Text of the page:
Ninth day of Christmas – what’s invisible really counts…

Christmas and New Year can stir up a variety of emotions, some grateful or hopeful, but also some difficult. For some people, organ transplantation and related illnesses do the same.

Our mental health may need, from time to time, the trained healers.  There is no shame in that, anymore than going to a podiatrist or a cardiologist.  We need more of these services, and easier, faster access when they are there.  But it also depends on so much more than the professional healers.

It all counts.

The shop assistant saying hello and giving a smile, someone helping us find street directions when we need them, a chat over a pot of tea, the thousands of ways the web of goodwill holds us together.  Unexpected carers, who include us in their daily threads, weaving us back into normal life when we are at risk of feeling – or being – isolated.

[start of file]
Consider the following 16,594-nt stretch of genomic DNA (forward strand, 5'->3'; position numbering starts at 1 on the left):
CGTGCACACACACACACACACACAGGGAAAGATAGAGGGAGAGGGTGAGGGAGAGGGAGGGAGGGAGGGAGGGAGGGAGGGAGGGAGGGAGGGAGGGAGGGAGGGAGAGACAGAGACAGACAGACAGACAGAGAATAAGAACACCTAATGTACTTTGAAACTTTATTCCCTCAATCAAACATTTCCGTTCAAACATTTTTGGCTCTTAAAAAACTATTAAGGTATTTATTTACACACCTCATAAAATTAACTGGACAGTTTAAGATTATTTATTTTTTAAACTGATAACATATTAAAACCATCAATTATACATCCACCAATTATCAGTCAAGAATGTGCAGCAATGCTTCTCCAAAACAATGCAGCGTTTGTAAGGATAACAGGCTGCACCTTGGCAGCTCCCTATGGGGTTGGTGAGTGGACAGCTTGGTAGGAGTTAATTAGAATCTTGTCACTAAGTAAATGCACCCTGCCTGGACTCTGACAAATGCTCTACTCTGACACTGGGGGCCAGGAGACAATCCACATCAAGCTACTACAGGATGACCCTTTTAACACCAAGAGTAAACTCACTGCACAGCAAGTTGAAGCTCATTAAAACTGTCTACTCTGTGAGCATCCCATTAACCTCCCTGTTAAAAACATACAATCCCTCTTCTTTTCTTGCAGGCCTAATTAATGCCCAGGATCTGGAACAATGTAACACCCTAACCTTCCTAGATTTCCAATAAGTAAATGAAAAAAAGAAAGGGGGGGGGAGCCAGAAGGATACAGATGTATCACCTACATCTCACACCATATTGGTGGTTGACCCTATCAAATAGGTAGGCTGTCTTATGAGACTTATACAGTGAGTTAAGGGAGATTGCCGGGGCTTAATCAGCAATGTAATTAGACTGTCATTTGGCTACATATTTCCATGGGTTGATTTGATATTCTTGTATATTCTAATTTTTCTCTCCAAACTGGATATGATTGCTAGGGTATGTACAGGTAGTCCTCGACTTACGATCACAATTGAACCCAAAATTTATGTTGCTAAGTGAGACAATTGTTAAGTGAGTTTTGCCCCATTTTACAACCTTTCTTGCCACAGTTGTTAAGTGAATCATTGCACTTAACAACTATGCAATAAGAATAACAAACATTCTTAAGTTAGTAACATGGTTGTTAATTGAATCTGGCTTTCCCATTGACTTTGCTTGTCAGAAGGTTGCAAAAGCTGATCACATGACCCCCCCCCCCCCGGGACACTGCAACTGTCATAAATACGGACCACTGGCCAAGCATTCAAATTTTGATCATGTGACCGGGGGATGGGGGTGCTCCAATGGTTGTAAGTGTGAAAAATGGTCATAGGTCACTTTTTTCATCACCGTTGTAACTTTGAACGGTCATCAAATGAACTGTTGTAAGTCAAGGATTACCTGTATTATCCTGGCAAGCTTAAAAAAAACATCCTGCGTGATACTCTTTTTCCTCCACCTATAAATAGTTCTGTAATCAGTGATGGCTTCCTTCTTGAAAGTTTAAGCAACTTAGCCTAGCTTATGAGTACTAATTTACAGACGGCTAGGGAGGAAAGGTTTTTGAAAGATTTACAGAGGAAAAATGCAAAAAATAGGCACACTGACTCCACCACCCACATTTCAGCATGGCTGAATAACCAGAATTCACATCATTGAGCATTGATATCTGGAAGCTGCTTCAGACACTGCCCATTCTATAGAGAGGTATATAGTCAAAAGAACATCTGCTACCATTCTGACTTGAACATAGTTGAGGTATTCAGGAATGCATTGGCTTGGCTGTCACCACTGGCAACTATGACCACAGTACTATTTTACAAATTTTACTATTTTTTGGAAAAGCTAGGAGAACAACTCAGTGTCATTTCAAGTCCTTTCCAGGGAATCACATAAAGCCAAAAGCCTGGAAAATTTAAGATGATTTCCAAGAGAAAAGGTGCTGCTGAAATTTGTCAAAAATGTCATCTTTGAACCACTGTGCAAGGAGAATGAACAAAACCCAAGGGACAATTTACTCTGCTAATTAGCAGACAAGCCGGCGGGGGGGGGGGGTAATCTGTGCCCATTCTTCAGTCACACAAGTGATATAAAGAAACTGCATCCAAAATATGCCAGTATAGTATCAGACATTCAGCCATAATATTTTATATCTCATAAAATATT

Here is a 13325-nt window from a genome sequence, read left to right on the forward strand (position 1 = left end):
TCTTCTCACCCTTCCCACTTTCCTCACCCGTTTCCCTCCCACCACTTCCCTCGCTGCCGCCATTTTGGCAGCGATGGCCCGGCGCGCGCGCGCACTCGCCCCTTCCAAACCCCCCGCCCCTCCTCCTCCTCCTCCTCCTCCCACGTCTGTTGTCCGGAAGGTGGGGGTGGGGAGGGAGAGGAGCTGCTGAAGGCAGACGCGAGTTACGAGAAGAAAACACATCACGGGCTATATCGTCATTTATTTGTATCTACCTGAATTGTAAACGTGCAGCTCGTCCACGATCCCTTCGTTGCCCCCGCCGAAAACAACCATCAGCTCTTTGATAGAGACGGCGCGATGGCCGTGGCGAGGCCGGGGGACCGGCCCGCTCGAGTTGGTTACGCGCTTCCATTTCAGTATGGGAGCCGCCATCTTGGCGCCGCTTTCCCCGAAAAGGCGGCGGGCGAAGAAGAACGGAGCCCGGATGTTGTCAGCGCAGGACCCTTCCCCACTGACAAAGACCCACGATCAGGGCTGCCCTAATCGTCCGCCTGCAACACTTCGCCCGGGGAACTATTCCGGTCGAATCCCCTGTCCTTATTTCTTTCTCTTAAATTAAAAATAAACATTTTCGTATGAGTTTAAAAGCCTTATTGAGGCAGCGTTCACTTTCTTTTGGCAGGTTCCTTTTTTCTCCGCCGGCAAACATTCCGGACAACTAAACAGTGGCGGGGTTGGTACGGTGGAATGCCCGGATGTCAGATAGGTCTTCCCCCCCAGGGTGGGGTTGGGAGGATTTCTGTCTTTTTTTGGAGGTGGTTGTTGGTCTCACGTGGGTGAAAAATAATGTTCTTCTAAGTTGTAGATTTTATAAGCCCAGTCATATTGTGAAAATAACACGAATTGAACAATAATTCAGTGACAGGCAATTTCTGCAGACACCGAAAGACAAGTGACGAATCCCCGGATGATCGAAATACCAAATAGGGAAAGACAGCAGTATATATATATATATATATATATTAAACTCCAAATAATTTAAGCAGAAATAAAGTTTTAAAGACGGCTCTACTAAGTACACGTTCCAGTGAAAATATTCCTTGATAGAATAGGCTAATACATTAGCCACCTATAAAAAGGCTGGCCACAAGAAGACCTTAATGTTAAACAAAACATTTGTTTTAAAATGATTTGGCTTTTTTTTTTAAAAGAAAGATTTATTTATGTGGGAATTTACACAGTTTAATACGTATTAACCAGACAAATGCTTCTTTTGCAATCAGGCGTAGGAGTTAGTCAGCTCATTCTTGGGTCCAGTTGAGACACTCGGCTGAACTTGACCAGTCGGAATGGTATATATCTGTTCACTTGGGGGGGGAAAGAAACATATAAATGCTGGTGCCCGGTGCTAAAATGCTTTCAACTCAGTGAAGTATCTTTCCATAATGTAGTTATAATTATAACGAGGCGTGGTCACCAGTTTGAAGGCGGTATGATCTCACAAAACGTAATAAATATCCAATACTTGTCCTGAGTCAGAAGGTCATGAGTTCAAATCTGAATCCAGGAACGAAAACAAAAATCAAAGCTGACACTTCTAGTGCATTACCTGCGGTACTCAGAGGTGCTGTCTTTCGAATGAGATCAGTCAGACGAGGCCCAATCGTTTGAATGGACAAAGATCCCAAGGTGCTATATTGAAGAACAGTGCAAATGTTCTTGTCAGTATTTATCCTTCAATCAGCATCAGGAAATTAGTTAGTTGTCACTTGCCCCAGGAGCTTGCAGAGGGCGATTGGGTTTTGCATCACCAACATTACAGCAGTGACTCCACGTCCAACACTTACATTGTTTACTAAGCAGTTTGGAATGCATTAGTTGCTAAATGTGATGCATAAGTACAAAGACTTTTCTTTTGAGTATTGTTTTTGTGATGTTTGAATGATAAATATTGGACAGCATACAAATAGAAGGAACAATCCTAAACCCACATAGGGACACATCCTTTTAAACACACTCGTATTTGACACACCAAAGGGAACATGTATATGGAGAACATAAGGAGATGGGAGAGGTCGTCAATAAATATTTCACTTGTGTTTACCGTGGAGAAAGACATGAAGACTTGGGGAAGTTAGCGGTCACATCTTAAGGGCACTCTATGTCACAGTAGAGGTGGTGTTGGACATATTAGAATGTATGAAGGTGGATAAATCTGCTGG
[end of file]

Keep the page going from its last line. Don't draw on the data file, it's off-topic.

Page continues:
Family and friends, giving space to listen, to speak, not making us fit a mould but allowing us to be ourselves, in our own different ways.

The networks of support for our very particular needs – like those groups in yesterday’s blog who, receiving kindness themselves, develop ways of paying it forward.

Those who share similar experiences to us and don’t need everything explaining, who know before we say, or recognise deeper issues when we scarcely have enough energy to give hints or clues.

It’s all about our mental health.  And reasons to be grateful when it’s named, accepted, befriended, and talked about.  Grateful for the skilled professionals, and for the space we give each other where we can breathe, slowly and steadily, while we regain our balance…